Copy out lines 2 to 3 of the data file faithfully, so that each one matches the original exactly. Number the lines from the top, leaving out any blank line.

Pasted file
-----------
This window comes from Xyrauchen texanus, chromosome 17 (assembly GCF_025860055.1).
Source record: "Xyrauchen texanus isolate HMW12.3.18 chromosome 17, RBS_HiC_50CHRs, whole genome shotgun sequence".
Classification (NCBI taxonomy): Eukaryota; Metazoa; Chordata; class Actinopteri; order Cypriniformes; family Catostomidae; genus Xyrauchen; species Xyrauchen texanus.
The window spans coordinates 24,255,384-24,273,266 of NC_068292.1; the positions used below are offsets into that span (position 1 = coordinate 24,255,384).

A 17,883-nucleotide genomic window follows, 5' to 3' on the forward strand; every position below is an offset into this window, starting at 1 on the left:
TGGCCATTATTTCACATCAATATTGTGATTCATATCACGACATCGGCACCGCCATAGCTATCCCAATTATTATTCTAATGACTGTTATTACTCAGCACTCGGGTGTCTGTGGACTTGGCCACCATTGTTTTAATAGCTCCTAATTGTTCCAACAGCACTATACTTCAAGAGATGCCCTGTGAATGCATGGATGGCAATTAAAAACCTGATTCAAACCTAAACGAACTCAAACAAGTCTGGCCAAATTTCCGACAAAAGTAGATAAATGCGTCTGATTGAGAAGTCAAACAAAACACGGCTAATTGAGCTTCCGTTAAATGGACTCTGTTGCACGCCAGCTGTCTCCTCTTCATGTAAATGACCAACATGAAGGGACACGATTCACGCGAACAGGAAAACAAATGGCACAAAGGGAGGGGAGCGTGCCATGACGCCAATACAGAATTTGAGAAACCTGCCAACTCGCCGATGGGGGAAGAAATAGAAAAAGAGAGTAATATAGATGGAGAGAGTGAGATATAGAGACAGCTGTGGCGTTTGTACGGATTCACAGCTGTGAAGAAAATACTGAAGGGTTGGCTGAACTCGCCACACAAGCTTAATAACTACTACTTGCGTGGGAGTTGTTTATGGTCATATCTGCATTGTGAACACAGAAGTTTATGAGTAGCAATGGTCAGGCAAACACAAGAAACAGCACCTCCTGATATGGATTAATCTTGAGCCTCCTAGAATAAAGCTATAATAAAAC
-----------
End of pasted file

Source record: "Xyrauchen texanus isolate HMW12.3.18 chromosome 17, RBS_HiC_50CHRs, whole genome shotgun sequence".
Classification (NCBI taxonomy): Eukaryota; Metazoa; Chordata; class Actinopteri; order Cypriniformes; family Catostomidae; genus Xyrauchen; species Xyrauchen texanus.